State lawmakers in nearly 10 states stretching from the northeast to the Midwest are taking steps to adopt faster speeds on various roadways. OOIDA leadership says it’s imperative for road safety that any changes made to driving speeds promote uniformity.
A new Pennsylvania law authorizes higher speed limits on the state’s interstate highways and the Turnpike. Speeds on the affected roadways could be increased from 65 mph to 70 mph for all vehicles.
Before new speed limit signs are posted sometime next year, PennDOT and the Turnpike Commission will conduct their own traffic and engineering studies to determine the safety of speed changes.
Senate President Pro Tem Joe Scarnati, R-Jefferson, got the ball rolling at the statehouse to raise the speed limit.
He said in a news release that raising the speed limit on interstates and the Turnpike “will allow for better traffic flow and provide for greater efficiency in the delivery of goods.”
In Wisconsin, a bill halfway through the statehouse would increase speed limits on rural interstates but could leave truck speeds unchanged. Specifically, the bill would raise the speed limit from 65 to 70 mph.
Rep. Paul Tittl, R-Manitowoc, told Land Line the change is needed to keep up with other states that already authorize vehicles to travel at least 70 mph.
“We are an island all the way from Oregon to Pennsylvania,” Tittl said.
He said the Wisconsin Department of Transportation would make the final decision on sections of interstate where speed increases would be suitable.
A change made on the Assembly floor would authorize WisDOT to consider whether the maximum speed for large trucks should remain at 65 mph.
Tittl said the provision was a compromise with others who oppose a speed limit increase for large trucks.
Two Florida state lawmakers filed a bill for the upcoming session that could increase the posted speed on various highways for all vehicles.
Florida law authorizes cars and trucks to travel 70 mph on interstates. Drivers can travel 65 mph on highways with a divided median and 60 mph on other roadways.
The bill offered for consideration in the 2014 regular session would increase allowable speeds on the types of highway by 5 mph to 75, 70 and 65 mph, respectively.
Sen. Jeff Brandes, R-St. Petersburg, says the change would bring the speed limit more into line with how fast traffic already travels in the state.
The Florida Department of Transportation would have the final say on any speed changes.
Sen. Jeff Clemens, D-Lake Worth, said that a 5-mph increase is unlikely to hinder road safety, “but we’ll let the experts do their job.”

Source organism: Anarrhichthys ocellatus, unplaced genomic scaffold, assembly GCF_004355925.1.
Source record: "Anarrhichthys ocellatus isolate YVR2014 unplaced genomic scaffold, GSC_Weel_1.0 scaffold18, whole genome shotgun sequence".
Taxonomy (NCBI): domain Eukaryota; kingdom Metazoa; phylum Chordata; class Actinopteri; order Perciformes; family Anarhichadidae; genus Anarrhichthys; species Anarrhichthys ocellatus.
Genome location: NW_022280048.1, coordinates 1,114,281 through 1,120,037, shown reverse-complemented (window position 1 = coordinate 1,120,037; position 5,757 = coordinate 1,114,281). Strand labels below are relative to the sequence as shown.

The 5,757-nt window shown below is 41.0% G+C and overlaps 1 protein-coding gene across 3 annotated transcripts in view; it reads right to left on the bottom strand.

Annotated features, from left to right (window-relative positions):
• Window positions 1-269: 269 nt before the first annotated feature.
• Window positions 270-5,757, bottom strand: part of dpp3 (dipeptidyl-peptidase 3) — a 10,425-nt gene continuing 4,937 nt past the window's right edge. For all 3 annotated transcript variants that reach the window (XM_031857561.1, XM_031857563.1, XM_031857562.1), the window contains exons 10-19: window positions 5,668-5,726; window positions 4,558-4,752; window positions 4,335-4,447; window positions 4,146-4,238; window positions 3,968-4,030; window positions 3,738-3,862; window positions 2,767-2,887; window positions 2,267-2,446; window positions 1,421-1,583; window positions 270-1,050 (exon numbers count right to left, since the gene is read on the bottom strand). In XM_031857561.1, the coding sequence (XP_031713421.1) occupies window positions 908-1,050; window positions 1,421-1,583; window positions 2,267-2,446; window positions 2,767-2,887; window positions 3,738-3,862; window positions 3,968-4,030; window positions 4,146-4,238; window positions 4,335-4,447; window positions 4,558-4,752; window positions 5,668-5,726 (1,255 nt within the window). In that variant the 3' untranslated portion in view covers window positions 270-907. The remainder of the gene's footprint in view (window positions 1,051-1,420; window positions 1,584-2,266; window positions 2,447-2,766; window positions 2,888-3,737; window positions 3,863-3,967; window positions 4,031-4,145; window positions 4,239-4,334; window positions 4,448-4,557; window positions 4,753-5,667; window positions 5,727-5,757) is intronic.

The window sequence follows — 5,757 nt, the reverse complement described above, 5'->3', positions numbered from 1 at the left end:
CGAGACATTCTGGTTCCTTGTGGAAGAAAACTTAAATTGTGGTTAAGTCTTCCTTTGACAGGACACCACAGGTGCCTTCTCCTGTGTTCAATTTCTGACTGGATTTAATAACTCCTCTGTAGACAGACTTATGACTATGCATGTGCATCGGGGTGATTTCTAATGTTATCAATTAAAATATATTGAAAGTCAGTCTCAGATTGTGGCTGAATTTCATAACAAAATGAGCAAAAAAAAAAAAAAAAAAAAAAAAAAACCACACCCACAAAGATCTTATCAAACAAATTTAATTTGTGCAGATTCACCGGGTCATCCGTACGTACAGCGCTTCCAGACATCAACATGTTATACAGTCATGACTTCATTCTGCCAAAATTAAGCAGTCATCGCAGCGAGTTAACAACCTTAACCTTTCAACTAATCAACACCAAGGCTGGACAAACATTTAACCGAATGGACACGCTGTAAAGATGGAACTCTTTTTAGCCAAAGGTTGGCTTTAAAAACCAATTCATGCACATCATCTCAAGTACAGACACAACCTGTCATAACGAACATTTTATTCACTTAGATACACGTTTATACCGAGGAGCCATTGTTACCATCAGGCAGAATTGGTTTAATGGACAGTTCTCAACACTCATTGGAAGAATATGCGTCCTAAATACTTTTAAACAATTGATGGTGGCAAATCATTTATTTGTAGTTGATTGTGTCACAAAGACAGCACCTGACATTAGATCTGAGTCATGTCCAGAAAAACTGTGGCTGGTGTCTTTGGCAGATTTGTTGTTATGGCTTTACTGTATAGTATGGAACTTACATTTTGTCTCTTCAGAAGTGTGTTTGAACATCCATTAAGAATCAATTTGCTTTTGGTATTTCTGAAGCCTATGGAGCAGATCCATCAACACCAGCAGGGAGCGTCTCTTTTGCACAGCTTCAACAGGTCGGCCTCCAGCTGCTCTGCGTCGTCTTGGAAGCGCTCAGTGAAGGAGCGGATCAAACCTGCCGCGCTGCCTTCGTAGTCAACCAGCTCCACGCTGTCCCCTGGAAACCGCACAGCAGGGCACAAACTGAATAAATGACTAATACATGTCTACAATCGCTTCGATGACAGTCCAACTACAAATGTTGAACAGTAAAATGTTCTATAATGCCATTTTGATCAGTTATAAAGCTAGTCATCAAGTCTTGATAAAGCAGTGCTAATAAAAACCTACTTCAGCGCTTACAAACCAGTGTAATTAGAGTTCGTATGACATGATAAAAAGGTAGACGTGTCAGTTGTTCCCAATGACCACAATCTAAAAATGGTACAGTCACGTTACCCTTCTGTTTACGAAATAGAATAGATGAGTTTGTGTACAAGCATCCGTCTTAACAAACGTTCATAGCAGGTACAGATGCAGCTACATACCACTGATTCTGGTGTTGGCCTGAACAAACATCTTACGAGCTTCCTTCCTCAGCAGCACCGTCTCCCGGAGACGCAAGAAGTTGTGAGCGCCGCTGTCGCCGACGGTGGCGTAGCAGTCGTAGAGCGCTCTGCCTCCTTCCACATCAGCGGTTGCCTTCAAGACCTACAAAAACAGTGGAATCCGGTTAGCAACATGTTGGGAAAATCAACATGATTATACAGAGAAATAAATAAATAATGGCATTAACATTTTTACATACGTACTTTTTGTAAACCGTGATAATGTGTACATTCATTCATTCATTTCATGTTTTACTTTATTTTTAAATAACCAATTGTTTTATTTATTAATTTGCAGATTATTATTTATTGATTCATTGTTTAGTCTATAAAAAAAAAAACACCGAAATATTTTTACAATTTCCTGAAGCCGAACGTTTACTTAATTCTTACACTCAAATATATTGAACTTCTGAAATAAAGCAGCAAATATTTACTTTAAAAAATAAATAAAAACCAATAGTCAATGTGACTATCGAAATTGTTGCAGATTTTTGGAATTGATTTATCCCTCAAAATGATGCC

New York state Assemblyman Luis Sepulveda wants to authorize 75 mph speeds as well.
The Bronx Democrat offered a bill that would permit the transportation commissioner to raise the 65 mph speed limit to 75 mph on any interstate highway, including the New York Thruway.
Speeds could also be increased from 55 to 65 mph on divided highways with at least four lanes.
The Bronx Democrat wrote in a bill memo studies show that fewer wrecks occur when the speed limit is increased.
Advocates say that speeds should be set at a rate that more closely reflects the 85th percentile rule. In most instances, that amounts to a speed of about 73 mph.
A Kentucky bill would increase speeds on four-lane highways from 55 to 65 mph where feasible.
Multiple chambers of commerce in southwest Kentucky have requested the change citing the benefits of allowing commerce to move more quickly.
In New Hampshire, a new rule in effect Jan. 1, 2014, authorizes a boost in the speed limit along an 80-mile portion of Interstate 93 north of Concord. The rule change increases speeds for all vehicles from 65 to 70 mph from mile marker 45 near Canterbury to the Vermont border.
Gov. Maggie Hassan said the rule change brings the speed limit more in line with the habits of truckers and other drivers traveling in rural areas.
Truckers and others using many of Illinois’ rural roadways and tollways will be authorized to drive a little faster starting Jan. 1. The speed limit will be raised from 65 to 70 mph on rural four-lane highways and most portions of the Illinois Tollway.
“This limited 5 miles-per-hour increase will bring Illinois’ rural interstate speed limits in line with our neighbors and the majority of states across America,” Gov. Pat Quinn stated.
The number of Illinois highways where new speeds are authorized could change. Cook and the “collar” counties surrounding Chicago, and Madison and St. Clair counties outside of St. Louis can opt out of the rule change.
Trucks will continue to be limited to 55 mph on the northern portion of the Tri-State Tollway, and an eight-mile segment of Interstate 88 in Kane County.
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